Now for the fun part...rinsing! I hopped in the shower to rinse my hair, armed with a couple bottles of Herbal Essences conditioner. I think the creaminess of the mixture after adding the oils definitely helped make it easier to rinse out. I rinsed section by section, again, taking my time. I did not want to risk getting out the shower and still having henna in my hair so I rinsed until the water seemed to run clear.  Then applied conditioner and let it sit for a few minutes, rinsed again and repeated. My hair actually did feel noticeably stronger at this point. Score! The henna hype is true.

Final step was deep conditioning. I used a concoction of a few of my fav moisturizing conditioners: Silk Dreams Vanilla Cream Moisture Dream, Aubrey Organics Honeysuckle Rose, and Beautiful Textures Moisturizing..... I also added some coconut oil and a few drops of peppermint oil to help make sure my hair didn't have an after smell. Put on a plastic cap and scarf and sat for 1.5 hours. My hair felt great after rinsing!

I took a few pics as my hair dried to see if I could notice a color change. I did slightly. Henna takes a few days to "set" into hair, so I took more throughout the week. I can only see a change on my color-treated ends (of course) and in the sunlight, but I had a hard time trying to capture that with my camera. Either way, I didn't expect too much of a color change since my hair is black anyway. 

Even though this process does require a time commitment, I don't think it HAS to take a full day of my time. I had no idea how this was going to play out though, so I did this on a pretty lazy day. I think next time I will apply late in the evening so it can stay on overnight then rinse and deep condition in the morning. I definitely think this is something that I will continue doing, I just haven't decided how often. Monthly? Bi-monthly?? Around relaxer time??? I dont know. We'll see.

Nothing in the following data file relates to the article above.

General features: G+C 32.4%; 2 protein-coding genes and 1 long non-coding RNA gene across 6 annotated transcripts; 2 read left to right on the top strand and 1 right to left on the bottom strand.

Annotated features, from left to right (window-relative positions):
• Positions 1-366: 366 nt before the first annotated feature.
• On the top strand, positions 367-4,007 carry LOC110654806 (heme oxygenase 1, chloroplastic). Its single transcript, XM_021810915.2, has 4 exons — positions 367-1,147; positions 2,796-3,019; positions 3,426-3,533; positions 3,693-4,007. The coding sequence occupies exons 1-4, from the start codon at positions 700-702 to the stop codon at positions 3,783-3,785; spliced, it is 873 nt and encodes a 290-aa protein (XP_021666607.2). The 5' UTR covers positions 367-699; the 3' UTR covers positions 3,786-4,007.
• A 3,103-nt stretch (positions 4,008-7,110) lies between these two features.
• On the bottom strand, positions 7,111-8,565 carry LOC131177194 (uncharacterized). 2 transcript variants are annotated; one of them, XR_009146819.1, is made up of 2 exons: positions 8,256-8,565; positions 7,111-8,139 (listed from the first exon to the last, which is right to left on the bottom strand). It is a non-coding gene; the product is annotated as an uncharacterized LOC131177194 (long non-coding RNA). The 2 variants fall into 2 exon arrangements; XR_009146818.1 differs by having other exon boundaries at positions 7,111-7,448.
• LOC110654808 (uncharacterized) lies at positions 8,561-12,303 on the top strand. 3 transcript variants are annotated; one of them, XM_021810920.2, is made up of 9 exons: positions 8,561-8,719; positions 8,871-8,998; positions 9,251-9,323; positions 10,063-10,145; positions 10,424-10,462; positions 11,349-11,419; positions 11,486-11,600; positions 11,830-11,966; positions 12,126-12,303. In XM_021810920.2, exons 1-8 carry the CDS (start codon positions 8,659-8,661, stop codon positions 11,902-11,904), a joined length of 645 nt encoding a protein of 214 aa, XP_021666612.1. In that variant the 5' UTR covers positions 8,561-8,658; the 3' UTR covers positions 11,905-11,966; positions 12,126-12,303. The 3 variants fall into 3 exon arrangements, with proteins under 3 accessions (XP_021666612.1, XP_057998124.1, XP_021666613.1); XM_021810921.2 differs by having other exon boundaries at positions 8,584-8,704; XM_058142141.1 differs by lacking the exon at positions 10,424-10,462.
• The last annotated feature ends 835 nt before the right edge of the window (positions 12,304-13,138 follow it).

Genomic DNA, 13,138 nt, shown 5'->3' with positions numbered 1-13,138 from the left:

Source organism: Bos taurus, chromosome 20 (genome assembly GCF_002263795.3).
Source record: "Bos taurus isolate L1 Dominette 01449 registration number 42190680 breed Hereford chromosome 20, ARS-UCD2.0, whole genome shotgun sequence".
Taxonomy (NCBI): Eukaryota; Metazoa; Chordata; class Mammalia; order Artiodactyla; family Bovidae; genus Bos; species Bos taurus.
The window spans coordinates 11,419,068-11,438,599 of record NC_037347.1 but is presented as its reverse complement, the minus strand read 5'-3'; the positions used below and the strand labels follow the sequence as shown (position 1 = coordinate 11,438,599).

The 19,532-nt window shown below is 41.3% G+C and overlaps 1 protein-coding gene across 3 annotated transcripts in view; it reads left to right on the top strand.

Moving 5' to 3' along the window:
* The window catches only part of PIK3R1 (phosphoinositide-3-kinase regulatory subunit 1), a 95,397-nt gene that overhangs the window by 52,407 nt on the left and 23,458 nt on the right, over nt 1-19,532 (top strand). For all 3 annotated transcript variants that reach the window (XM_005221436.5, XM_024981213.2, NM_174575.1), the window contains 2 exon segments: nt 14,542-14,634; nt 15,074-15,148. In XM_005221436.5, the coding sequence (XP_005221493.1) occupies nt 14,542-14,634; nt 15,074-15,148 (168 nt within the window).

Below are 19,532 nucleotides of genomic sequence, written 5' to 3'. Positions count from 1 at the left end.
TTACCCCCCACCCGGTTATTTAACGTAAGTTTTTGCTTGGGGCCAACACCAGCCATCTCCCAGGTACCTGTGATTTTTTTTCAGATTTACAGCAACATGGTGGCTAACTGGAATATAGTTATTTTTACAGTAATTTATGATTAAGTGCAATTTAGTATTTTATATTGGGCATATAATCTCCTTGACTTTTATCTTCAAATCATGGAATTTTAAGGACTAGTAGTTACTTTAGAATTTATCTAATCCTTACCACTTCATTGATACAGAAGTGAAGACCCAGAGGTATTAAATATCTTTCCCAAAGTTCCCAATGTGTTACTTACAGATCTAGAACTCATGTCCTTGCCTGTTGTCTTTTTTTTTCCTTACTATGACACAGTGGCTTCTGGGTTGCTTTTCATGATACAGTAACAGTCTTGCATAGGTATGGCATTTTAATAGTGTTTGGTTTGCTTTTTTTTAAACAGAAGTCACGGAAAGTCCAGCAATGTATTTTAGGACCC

Henna & Ayurvedic Hair Care

Henna is widely known for its use in body art and temporary tattoos, but not so much for its use in healthy hair care. Using henna for your hair is part of an ayurvedic hair care regimen. Ayurveda is the ancient Hindu art of medicine and of prolonging life. It is a holistic approach to whole body health and wellness. For example, with this mindset, healthy hair starts with a healthy body, mind and a life as stress-free as possible. An ayurvedic hair regimen is an all-natural one, involving plants (powdered), herbs and oils. However, it doesn't necessarily eliminate all other types of products from one's hair care, instead it incorporates these particular kinds of ingredients and techniques into it. 

So, what is henna exactly? Henna is a flowering plant, Lawsonia Inermis, that grows as a shrub or small tree. It grows in warm, dry, and/or desert-like climates. The leaves of the henna plant contain lawsone, which is a red-orange dye. Lawsone is not only responsible for the dyeing properties of henna, but also for its strengthening properties. It has the ability to penetrate the hair shaft and bind to the keratin in the strand. It also has anti-fungal properties. Archeological finds say that it has been used both as a hair dye and for body art for over 6000 years in both Egyptian and Indian cultures.